French Festival Honors Syrian and Lebanese Authors

In Feature Articles by Olivia Snaije

The organizers of le Marathon des mots know it has never been a more important time for the public to hear what authors from Syria and Lebanon have to say.

By Olivia Snaije

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Just over ten years old, the literary festival le Marathon des mots, (the Marathon of words) is held on the last weekend of each June in the southwestern city of Toulouse and its surroundings. Writers from Buenos Aires were the guests of honor in 2013 while last year Istanbul-Taksim was celebrated, in support of the anti-government protests held in Taksim square. This year Syria and Lebanon are the timely guests of honor with an impressive line-up of writers and poets from both countries.

The aim of the festival is to invite the public, using texts, to reflect upon the state of the world. Given the tragic situation in Syria, its intimate political and cultural relationship with its neighbor, Lebanon, and the fact that over time many Syrian writers, banned in their own country, have been published in Lebanon, it has never been more important for the public to hear what these authors have to say.

Lebanese poets Vénus Khoury-Ghata and Salah Stétié will open the festival, followed by readings and events with fifteen or so Lebanese and Syrian writers.

A look at Friday’s schedule shows actress Marie-Christine Barrault reading from Lebanese author and this year’s Man Booker International finalist Hoda Barakat’s novel, Le Royaume de cette terre (the Realm of this Earth), actor and theatre and opera director Daniel Mesguich will read from Lebanese author Rabee Jaber’s The Druze of Belgrade, and from Lebanese author Jabbour Douaihy’s St Georges regardait ailleurs (St. George was looking elsewhere). A special treat will be a meeting with Syrian author Rosa Yassin Hassan, who has been living in exile in Germany for the past three years. Her third novel, Les Gardiens de l’air (The Guardians of Air) was published last year by Actes Sud’s rich Arabic literature imprint, Sindbad under the direction of Farouk Mardam-Bey, who will be at the festival accompanying a number of his authors. Mardam-Bey also published the powerful prison novel, La Coquille (The Shell) by Syrian writer Moustafa Khalifé as well as Akram Krabet’s Treize ans dans les prisons Syriennes (Thirteen years in Syrian prisons).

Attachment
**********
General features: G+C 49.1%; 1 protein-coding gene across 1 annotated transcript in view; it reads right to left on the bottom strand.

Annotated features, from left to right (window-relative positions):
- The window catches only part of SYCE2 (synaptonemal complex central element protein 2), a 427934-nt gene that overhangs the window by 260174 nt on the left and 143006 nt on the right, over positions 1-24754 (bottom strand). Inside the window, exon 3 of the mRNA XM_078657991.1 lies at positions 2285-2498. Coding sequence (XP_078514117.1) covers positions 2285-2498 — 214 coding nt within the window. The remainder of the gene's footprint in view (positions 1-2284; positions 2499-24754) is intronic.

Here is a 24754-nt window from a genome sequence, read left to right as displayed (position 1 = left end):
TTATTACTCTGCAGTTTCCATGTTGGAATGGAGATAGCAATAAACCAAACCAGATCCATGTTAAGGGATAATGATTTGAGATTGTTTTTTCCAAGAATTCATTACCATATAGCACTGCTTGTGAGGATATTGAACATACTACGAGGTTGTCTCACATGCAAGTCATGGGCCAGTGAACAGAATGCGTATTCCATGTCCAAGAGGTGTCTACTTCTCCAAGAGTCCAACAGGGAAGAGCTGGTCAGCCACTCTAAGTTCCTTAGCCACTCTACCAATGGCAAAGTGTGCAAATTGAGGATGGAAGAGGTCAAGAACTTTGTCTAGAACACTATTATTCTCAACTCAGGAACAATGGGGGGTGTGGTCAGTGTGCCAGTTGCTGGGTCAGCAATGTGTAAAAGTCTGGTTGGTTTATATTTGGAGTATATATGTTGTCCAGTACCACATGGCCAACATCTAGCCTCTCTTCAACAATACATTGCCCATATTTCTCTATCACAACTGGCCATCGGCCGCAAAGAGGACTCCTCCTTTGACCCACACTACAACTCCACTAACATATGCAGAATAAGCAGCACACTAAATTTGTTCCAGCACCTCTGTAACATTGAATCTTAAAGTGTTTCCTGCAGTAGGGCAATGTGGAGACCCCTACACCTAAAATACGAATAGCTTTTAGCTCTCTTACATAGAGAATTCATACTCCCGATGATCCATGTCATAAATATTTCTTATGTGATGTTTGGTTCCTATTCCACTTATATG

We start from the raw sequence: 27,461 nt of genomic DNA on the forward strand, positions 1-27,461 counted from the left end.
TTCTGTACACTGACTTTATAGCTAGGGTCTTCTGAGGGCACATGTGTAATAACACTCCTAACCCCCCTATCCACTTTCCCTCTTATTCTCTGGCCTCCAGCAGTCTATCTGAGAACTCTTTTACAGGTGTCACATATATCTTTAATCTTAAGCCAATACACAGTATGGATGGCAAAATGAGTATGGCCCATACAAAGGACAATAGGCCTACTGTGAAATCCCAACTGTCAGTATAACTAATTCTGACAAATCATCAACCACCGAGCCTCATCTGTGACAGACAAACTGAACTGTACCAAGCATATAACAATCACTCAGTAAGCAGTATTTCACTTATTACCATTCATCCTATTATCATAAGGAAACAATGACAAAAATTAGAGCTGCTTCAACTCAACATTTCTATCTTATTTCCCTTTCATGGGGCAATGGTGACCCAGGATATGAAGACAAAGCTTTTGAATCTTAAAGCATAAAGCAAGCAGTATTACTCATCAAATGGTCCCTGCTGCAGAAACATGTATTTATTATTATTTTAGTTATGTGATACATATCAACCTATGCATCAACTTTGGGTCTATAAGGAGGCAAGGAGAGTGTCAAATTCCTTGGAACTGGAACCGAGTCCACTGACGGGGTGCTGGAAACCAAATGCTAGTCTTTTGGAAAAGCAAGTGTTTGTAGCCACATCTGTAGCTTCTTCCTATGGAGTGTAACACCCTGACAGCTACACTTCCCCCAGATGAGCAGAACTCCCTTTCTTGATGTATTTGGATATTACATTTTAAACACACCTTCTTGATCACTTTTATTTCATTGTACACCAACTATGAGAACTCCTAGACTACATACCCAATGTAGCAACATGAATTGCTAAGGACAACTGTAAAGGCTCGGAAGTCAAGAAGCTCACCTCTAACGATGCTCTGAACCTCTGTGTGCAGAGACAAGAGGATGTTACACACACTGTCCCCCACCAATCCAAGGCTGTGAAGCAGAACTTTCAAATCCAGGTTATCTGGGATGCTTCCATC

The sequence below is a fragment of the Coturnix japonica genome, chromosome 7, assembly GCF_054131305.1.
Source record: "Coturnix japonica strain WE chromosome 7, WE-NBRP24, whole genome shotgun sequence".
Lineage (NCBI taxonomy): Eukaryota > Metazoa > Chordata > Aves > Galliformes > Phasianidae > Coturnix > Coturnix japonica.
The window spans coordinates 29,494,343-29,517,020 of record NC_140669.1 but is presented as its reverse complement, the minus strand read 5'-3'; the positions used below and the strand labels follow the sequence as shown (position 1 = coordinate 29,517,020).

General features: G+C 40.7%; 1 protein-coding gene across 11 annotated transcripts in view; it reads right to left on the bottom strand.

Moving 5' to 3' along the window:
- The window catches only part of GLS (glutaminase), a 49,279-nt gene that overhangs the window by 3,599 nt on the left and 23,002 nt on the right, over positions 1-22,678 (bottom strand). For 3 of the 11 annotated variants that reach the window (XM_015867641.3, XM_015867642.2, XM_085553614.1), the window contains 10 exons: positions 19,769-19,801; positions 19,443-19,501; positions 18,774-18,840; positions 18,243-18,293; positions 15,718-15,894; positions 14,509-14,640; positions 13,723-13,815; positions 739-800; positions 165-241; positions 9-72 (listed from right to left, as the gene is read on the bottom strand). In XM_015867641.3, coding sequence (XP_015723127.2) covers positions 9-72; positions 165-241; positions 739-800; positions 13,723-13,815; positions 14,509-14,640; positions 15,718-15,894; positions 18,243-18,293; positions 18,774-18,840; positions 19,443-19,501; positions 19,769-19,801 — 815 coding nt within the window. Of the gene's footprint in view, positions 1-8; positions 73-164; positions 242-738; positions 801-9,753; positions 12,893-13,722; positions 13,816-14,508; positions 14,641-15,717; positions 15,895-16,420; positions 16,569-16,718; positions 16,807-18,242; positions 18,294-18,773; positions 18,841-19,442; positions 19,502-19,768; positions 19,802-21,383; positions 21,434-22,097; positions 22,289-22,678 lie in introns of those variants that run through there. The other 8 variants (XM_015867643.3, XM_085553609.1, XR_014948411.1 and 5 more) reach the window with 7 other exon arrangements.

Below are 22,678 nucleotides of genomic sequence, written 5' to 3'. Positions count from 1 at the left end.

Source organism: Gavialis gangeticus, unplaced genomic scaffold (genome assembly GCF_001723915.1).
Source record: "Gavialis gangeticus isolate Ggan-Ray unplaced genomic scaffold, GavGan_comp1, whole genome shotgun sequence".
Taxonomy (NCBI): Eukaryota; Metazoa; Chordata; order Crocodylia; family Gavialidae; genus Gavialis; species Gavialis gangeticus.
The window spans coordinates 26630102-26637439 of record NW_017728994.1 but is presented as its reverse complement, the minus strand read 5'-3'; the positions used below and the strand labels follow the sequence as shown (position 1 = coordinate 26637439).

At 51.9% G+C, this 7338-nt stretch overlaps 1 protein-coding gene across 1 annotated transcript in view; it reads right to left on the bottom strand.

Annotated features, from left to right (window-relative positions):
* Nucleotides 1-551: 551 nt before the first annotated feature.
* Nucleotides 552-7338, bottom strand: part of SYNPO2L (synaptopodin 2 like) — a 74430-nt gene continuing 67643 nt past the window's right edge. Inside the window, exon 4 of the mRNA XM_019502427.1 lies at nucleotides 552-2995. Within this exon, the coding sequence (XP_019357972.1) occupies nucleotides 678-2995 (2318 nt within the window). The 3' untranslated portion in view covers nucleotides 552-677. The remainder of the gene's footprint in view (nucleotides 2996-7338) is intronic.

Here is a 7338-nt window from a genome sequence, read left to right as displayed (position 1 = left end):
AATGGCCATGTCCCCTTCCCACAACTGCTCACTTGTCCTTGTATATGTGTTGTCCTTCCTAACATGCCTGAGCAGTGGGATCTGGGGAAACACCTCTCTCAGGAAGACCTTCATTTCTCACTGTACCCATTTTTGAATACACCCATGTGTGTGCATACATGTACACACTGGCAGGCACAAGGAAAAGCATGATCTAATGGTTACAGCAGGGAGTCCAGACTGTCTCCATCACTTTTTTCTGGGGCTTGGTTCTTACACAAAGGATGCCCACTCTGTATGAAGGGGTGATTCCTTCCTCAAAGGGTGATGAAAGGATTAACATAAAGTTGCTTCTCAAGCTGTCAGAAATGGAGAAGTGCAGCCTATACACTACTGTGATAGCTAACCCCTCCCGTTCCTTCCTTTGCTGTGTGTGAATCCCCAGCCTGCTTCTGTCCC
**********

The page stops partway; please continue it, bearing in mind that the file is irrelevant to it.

Lebanese author and French academician Amin Maalouf will meet with the public; there will be a screening of the devastating and compelling 2014 documentary, Eau Argenté (Silvered Water), about Syria’s tragic descent into civil war, by filmmaker Oussama Mohamed, in collaboration with Wiam Simav Bedirxan, followed by an event with Syrian journalist and author Hala Kodmani, who will be discussing the situation in Syria as well as in two other events along with Lebanese author Najwa M. Barakat, Syrian writer Mariam Antaki and Farouk Mardam-Bey.

Friday’s schedule shows how rich the programming of the festival is, and how literature can help explain the tragedies taking place in Syria today. Mardam-Bey was recently quoted in an article in Le Monde newspaper in answer to the question of whether a war literature was emerging [from Syria] similar to the Lebanese:

“Undoubtedly. War freed Lebanese literature—whether in Arabic or French-from the clichés it had been tied to—that Lebanon had been a land of plenty, a model of friendly communities…War showed the more sordid aspects of society—which exist all over the world. The literature had to evoke the horrors that had been experienced. There is nothing worse than a civil war. In Syria there is something harsher going on, something even more destructive. I think it will add a tragic dimension—in the strongest sense of the word—to Syrian literature.”

About the Author

Olivia Snaije

Olivia Snaije is a journalist and editor based in Paris who writes about translation, literature, graphic novels, the Middle East, and multiculturalism. She is the author of three books and has contributed to newspapers and magazines including The Guardian, The Global Post, and The New York Times.